Public relations is a great way to stroke the egos of your stakeholders and decision makers. How? When you gain PR opportunities such as a guest spot on a television news show, you can plug in key people who love to be in front of a camera and give them a chance to shine – all while representing your business or organization. By pitching your story to the media and earning a feature story, you now bring real value to your business. This is especially helpful if you’re trying to give sponsors or investors the biggest bang for their buck. What better than to give them a media opportunity they simply cannot buy?

Guaranteed vs. Earned

There is a huge value in paying for your media placement. It’s guaranteed coverage you can count on. You know exactly what will be placed where and when. But this comes with quite a price tag. The beauty of incorporating public relations into your strategy is that this is earned media. If an outlet picks up your press release, does a feature story on your business or covers an event you’re hosting or associated with, you’re not paying for this publicity. Additionally, research shows that most consumers view earned media as more authentic, trustworthy and persuasive than traditional advertising. This isn’t to say one is better than the other. Really, it demonstrates why you need to use both public relations and advertising if you want to take your public outreach to the next level!

Greater Outreach for the Same Price

Another benefit of using both public relations and advertising tactics to promote your business is that you will reach exponentially more people for virtually the same investment. Why? Because advertising has hard costs, while public relations is the earned media aspect we discussed above. Aside from the time you, or someone you hire, might put into implementing public relations tactics to enhance your business’s advertising, there are no hard costs such billboard placement, printing of marketing materials, etc. Rather, the PR component utilizes media channels that are already in place to take your communications to the next level.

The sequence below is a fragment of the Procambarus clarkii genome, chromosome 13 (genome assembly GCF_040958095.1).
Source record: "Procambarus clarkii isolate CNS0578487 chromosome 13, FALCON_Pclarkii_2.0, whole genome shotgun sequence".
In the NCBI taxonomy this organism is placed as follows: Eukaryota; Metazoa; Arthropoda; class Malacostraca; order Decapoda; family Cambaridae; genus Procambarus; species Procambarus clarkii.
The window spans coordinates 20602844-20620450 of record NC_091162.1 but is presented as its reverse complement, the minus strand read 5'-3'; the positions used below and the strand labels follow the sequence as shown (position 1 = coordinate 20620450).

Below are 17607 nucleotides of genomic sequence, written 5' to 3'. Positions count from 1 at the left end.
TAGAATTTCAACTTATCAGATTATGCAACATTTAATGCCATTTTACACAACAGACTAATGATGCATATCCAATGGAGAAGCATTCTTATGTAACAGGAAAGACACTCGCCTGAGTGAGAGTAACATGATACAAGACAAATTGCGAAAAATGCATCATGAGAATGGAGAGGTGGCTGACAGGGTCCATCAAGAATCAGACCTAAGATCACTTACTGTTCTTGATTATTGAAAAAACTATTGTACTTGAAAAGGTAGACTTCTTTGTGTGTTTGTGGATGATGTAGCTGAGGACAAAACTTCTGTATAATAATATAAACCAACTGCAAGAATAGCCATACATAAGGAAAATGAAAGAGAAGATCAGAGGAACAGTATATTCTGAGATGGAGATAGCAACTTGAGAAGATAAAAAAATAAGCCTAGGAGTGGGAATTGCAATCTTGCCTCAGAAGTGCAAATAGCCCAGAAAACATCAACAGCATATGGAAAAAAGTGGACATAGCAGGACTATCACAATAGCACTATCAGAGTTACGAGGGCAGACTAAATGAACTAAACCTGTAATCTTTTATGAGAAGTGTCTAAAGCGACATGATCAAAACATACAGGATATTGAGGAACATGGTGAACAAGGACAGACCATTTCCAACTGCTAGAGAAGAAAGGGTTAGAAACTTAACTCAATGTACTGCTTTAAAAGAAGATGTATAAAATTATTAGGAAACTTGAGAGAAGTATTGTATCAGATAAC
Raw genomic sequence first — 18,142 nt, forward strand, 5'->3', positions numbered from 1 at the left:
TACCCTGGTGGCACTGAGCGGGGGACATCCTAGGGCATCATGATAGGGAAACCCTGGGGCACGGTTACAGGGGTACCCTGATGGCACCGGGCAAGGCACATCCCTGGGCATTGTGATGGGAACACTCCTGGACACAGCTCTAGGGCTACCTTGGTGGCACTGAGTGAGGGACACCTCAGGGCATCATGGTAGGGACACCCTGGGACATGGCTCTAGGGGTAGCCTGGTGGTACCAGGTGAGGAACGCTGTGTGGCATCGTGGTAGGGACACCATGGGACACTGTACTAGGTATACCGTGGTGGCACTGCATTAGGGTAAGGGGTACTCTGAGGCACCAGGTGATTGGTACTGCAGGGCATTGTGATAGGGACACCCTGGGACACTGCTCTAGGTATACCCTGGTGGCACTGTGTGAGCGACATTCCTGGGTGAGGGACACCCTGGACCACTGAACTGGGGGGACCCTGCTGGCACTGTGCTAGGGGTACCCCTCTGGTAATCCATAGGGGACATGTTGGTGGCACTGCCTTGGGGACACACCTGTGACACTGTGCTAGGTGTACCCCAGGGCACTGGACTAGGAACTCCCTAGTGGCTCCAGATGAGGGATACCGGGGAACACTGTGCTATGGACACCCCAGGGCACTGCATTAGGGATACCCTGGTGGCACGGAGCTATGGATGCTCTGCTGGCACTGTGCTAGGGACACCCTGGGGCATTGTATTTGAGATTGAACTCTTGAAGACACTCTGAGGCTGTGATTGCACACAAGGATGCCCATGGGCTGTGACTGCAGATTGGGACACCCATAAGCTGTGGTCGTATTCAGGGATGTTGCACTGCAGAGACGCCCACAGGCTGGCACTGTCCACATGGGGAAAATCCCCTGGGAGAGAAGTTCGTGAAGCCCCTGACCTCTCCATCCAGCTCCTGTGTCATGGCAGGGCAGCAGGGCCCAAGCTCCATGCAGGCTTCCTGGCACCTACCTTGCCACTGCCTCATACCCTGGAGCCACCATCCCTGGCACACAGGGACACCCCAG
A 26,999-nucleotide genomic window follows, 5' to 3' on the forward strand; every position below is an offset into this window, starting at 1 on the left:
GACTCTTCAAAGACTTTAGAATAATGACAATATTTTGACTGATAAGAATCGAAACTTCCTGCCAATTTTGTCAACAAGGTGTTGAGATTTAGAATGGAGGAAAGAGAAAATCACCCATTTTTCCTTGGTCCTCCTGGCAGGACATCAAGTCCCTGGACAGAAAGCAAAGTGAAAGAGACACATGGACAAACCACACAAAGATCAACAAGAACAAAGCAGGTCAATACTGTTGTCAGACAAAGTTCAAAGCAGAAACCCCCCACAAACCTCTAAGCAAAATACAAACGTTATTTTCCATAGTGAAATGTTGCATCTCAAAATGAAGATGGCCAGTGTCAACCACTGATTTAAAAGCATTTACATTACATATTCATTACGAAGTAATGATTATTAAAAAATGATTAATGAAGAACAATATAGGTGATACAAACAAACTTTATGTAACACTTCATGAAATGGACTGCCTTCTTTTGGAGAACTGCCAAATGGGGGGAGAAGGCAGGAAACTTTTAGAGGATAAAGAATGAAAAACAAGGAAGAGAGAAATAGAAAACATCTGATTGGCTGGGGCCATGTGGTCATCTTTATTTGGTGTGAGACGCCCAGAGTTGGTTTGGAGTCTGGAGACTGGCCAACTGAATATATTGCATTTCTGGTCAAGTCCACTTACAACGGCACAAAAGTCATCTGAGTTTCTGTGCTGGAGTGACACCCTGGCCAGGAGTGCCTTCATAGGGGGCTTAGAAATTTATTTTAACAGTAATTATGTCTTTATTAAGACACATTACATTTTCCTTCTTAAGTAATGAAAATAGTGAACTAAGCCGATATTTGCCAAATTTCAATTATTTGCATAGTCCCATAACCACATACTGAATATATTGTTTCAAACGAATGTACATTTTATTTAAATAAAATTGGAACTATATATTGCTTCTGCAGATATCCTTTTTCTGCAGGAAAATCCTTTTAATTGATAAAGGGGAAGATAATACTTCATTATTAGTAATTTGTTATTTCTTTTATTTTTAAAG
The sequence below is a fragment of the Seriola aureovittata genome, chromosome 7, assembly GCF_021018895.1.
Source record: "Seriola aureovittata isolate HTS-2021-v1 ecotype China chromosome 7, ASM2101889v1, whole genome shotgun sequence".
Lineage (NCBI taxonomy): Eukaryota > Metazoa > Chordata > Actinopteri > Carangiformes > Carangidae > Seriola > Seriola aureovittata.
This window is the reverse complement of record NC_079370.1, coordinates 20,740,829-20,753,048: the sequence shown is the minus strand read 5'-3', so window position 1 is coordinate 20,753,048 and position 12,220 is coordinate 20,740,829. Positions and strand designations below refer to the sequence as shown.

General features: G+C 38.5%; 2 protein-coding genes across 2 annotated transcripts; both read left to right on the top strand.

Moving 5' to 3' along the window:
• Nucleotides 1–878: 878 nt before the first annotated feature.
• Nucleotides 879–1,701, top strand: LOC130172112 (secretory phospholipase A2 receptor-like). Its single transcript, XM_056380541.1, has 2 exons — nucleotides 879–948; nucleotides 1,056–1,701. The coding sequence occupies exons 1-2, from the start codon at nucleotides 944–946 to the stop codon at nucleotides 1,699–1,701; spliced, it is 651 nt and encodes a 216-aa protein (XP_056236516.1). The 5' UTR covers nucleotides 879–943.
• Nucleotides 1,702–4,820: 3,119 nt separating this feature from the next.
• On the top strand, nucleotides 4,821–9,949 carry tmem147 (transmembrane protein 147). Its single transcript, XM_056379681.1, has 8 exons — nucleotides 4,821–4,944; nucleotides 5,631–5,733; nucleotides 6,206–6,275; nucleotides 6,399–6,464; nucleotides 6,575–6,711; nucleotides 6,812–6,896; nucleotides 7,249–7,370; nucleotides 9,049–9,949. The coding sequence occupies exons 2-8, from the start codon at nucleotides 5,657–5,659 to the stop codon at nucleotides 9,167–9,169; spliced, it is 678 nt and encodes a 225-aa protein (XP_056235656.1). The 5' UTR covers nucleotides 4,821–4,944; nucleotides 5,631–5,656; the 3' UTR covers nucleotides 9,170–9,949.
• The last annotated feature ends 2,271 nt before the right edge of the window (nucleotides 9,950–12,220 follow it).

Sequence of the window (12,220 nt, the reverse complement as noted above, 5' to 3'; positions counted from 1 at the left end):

Go Deeper with Your Message

Let’s face it. Paid advertisements are very limited. For a billboard, you should really have fewer than eight words. And how much can you really say in a 15 second commercial or radio read? Really, you can only communicate just the basics. But people rarely buy on the basics. They want an emotional connection, and that is really hard to achieve with traditional advertising alone. When you include public relations as part of your overall strategy, you open up the flood gates to communicating your whole story. This can be achieved in a wide variety of ways from op-eds, feature stories, publicity events, community partnerships, blogs and social media and so much more. If you feel like you don’t have the platform to truly tell your story and have the masses hear it, it may because you’re lacking in the PR department. Give it a try!

Do your current advertising and public relations efforts work together to create more effective outcomes for your business? Why or why not? Share your examples by leaving a comment below!

 
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Posted by on October 15, 2018 in Business, Business & Success

 

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How to Stay Focused While Working from Home

How to Stay Focused While Working from Home

It’s becoming more and more common for people to work from home, either full-time or even just a few days per week. If your career allows you to work virtually, it’s likely you’ve found yourself trying to be productive at home only to be derailed by a myriad of different distractions.

For the last seven years, I’ve grown my public relations business while working exclusively from home. During different periods of time, that included juggling work with infant babies at home and trying to schedule conference calls around nap times. The good news is, I survived! And throughout my experience working from home, I’ve developed quite a few tips and tricks to that have helped me to stay focused and productive.

Here are my go-to tips for staying focused and making the most of your time when working from home. Take a look!